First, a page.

When Does the Result Justify the Means?
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Some Bible stories seem to indicate that God’s will was done by ignoring one or more of His commandments. What does this say to us? I would like our readers to suggest some answers.

In response to the lesson plan for “Two Classes of Worshipers,” one of our readers concluded (in an unpublished comment)  that “God is not such a rigid leader as we make Him out to be.” Perhaps he’s right. Perhaps God isn’t nearly as “rigid” as we make him out to be?

And this reader went on to suggest that “He [God] looks at our motives, at our heart.” And that is, of course, totally biblical. (See 1 Samuel 16:7)

This reader suggested that Rebekah did nothing wrong by helping Jacob deceive Isaac, because she knew that Jacob should get the birthright, because the Lord seemed to have promised that to Jacob:

“Two nations are in your womb,
Two peoples shall be separated from your body;
One people shall be stronger than the other,
And the older shall serve the younger.” (Genesis 25:23)

Now let’s take a look at what Rebekah’s motives probably were:

1) She wanted Jacob to have the birthright. That seems to be in harmony with the words of the Lord.

Anything wrong with that motive?

2) She apparently felt that she needed to help God to fulfill His prophecy.

Anything wrong with that last (likely) motive?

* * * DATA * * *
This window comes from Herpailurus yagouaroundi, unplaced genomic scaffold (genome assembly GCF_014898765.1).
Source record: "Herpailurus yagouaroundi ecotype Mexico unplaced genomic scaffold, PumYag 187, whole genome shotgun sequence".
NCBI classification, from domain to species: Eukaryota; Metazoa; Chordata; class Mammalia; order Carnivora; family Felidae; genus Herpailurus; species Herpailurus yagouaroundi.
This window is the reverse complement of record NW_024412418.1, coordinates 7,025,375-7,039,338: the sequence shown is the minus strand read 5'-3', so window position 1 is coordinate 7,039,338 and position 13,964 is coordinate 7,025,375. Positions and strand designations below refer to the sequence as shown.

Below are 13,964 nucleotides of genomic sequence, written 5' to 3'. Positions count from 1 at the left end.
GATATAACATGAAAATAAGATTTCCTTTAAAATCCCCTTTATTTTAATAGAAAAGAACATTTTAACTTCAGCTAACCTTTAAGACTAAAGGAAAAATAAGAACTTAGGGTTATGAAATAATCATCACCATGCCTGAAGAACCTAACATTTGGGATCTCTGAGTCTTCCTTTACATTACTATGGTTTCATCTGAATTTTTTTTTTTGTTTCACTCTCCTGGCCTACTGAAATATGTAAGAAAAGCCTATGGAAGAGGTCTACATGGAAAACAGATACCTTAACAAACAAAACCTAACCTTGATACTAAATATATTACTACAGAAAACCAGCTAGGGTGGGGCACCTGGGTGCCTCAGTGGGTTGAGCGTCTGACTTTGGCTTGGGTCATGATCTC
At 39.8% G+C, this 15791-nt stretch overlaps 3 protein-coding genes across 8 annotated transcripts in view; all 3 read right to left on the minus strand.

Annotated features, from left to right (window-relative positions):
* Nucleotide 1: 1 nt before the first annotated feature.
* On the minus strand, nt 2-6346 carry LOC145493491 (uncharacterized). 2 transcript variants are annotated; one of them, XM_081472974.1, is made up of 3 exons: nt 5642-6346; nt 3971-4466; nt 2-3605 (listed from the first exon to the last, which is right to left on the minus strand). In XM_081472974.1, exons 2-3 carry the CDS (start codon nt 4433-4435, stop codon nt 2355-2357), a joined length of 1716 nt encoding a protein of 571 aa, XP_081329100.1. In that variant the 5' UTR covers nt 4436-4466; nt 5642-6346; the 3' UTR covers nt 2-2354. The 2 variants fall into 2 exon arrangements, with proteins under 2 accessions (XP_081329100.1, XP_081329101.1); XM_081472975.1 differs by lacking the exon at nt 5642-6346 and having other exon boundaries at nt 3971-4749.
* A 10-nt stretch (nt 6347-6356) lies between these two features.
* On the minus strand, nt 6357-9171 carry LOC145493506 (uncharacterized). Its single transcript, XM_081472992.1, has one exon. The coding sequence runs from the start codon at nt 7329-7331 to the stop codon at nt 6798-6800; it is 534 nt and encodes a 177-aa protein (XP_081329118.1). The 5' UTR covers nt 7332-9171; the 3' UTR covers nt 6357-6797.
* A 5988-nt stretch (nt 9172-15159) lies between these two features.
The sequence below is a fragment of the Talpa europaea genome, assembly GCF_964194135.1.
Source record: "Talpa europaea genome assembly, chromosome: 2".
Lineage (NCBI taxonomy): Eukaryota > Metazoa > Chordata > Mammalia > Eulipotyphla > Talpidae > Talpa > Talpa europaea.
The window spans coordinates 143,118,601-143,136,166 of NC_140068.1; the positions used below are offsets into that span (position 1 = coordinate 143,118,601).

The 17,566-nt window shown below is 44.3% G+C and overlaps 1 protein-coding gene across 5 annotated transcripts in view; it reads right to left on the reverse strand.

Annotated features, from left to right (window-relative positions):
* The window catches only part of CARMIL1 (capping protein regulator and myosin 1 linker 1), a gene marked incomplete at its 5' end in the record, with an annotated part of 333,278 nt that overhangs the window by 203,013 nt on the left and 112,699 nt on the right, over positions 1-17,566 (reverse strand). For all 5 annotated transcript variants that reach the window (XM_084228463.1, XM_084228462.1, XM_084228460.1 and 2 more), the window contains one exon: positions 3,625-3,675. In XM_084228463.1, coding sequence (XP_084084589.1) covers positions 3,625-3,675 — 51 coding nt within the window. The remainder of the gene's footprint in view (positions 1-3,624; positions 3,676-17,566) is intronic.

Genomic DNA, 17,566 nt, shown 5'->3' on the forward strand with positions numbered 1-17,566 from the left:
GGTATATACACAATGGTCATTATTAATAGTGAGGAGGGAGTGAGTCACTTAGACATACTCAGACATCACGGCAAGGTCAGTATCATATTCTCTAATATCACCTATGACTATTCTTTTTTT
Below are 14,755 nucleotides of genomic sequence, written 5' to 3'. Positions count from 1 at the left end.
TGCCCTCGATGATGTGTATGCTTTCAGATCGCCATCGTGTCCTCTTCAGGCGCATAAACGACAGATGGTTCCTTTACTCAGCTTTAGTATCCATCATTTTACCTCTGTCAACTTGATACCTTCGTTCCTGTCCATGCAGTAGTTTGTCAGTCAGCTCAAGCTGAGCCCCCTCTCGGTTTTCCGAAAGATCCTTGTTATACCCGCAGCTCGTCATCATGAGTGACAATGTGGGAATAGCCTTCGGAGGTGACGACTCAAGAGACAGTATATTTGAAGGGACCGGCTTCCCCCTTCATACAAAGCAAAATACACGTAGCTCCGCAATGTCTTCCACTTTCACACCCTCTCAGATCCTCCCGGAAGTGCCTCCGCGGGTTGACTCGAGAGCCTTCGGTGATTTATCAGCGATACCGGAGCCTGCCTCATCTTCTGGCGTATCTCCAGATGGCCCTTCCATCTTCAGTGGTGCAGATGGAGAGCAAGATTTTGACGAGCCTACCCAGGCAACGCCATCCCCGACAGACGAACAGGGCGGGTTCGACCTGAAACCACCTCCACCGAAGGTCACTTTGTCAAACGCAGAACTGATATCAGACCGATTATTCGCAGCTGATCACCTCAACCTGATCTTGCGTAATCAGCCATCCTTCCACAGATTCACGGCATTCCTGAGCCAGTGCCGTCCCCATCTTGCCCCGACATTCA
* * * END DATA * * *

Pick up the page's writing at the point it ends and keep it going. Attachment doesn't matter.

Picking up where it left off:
What about Abraham and Sarah seeking to help God fulfill his promise by Abraham having a child with Sarah’s Egyptian slave? (Genesis 16:1-3) After all, God had promised that his descendants should be as numerous as the stars of the sky. (Genesis 15:1-4) Was that right for Sarah and Abraham to help God fulfill His promise?  Why or why not? Is there any similarity at all to Rebekah’s situation?

Our reader also suggested that God blessed the midwives because they lied to Pharaoh in Exodus 1:19-20: “And the midwives said unto Pharaoh, because the Hebrew women are not as the Egyptian women; for they are lively, and are delivered ere the midwives come in unto them. Therefore God dealt well with the midwives:” Does this indicate that it is sometimes God’s will that we lie? What was the heart motivation of the midwives? How is their situation different from or similar to Rebekah’s?

An undeniable instance of lying is Rahab’s lying to the King of Jericho in Joshua 2. And the Bible record indicates that “By faith the harlot Rahab perished not with them that believed not, when she had received the spies with peace.” (Hebrews 11:31) Does this constitute approval of misrepresenting the truth for the sake of God? Or?